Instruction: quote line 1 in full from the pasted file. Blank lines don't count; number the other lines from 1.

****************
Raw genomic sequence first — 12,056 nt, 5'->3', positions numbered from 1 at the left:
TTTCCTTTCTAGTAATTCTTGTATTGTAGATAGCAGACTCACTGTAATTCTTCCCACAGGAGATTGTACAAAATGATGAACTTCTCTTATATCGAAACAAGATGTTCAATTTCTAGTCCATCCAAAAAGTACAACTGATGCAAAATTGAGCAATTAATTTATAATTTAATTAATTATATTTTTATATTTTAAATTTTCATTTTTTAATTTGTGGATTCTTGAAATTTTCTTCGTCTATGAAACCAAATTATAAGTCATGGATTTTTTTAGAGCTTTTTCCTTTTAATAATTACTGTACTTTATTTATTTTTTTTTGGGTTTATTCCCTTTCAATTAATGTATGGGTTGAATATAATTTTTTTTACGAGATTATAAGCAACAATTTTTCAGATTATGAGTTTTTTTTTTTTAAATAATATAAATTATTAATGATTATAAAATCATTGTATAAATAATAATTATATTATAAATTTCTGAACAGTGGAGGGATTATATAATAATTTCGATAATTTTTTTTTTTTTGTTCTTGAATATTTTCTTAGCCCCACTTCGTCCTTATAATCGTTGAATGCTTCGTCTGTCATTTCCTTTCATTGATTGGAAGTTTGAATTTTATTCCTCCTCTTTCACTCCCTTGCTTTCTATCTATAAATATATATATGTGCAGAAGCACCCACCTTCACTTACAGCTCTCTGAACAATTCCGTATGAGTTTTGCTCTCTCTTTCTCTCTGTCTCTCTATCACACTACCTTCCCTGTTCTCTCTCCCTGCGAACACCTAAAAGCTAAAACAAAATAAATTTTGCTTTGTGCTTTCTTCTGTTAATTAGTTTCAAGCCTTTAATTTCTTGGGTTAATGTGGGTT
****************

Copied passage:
Raw genomic sequence first — 12,056 nt, 5'->3', positions numbered from 1 at the left: